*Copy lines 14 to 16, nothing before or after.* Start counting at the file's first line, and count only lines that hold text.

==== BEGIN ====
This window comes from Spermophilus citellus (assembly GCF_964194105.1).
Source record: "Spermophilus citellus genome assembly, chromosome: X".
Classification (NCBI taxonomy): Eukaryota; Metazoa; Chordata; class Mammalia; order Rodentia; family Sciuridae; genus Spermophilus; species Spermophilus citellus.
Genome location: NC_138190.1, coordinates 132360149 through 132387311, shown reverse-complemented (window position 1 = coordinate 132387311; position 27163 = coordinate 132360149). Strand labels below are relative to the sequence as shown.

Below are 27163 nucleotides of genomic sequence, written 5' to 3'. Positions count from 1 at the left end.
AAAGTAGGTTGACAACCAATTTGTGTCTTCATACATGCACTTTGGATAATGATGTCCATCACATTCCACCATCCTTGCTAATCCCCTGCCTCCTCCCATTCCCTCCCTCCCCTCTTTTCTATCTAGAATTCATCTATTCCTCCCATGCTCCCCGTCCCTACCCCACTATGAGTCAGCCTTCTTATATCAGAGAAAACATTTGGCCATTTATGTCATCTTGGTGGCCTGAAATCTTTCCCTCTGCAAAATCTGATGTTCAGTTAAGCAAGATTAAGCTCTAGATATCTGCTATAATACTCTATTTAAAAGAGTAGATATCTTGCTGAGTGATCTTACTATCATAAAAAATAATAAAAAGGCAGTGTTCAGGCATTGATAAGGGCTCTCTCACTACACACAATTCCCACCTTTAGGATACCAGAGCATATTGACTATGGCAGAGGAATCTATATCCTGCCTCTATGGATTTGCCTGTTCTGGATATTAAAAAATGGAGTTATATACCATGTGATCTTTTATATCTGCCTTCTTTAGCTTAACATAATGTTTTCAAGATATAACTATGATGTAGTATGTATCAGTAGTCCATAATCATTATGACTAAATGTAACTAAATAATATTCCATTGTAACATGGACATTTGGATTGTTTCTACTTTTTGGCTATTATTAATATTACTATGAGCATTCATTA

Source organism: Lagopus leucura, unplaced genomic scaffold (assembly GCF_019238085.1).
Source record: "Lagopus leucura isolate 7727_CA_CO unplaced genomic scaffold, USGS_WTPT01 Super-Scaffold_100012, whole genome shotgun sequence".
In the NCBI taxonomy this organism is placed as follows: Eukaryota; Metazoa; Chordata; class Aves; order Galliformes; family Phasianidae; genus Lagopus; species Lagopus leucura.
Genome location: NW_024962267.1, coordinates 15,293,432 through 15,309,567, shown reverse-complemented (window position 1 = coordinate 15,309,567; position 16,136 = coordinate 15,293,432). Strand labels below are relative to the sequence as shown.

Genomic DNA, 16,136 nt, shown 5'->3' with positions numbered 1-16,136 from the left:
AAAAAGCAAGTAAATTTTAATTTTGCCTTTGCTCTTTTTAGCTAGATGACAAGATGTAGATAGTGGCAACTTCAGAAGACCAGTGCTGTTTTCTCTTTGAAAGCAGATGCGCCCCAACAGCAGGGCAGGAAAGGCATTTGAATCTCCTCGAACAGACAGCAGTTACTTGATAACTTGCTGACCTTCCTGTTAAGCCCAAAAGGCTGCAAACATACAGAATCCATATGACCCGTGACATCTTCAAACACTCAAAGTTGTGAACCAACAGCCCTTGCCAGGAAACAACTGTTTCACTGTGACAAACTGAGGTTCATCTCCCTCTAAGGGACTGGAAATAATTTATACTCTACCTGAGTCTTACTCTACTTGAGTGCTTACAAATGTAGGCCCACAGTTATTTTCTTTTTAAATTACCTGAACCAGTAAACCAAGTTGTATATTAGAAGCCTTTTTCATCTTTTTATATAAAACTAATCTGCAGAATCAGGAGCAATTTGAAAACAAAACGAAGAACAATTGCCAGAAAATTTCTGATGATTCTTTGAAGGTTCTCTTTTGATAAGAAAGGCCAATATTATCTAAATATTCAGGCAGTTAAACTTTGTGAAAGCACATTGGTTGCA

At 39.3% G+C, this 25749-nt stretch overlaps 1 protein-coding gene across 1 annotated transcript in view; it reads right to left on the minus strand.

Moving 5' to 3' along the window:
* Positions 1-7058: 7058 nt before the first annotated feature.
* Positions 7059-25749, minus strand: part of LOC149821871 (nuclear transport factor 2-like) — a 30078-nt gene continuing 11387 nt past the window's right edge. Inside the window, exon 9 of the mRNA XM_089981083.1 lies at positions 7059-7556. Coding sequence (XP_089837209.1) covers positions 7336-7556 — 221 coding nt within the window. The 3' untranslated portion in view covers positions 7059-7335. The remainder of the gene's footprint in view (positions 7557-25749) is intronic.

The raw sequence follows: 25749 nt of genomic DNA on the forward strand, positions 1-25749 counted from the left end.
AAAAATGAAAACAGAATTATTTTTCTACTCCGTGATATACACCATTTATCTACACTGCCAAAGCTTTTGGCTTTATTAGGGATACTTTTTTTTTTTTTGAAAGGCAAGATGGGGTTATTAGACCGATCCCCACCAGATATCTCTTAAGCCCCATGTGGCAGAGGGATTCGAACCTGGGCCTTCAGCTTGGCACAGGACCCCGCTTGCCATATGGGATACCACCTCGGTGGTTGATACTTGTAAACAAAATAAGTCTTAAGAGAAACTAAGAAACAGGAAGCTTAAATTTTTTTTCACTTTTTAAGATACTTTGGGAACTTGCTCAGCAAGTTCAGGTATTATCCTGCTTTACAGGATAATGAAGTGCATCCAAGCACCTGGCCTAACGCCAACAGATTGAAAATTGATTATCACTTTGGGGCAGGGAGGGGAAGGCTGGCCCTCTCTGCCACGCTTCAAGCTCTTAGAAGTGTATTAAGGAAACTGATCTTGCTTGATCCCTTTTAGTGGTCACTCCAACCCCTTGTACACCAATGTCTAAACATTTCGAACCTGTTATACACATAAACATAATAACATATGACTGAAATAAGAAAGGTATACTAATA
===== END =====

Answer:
Moving 5' to 3' along the window:
* Positions 1-7058: 7058 nt before the first annotated feature.
* Positions 7059-25749, minus strand: part of LOC149821871 (nuclear transport factor 2-like) — a 30078-nt gene continuing 11387 nt past the window's right edge. Inside the window, exon 9 of the mRNA XM_089981083.1 lies at positions 7059-7556. Coding sequence (XP_089837209.1) covers positions 7336-7556 — 221 coding nt within the window. The 3' untranslated portion in view covers positions 7059-7335. The remainder of the gene's footprint in view (positions 7557-25749) is intronic.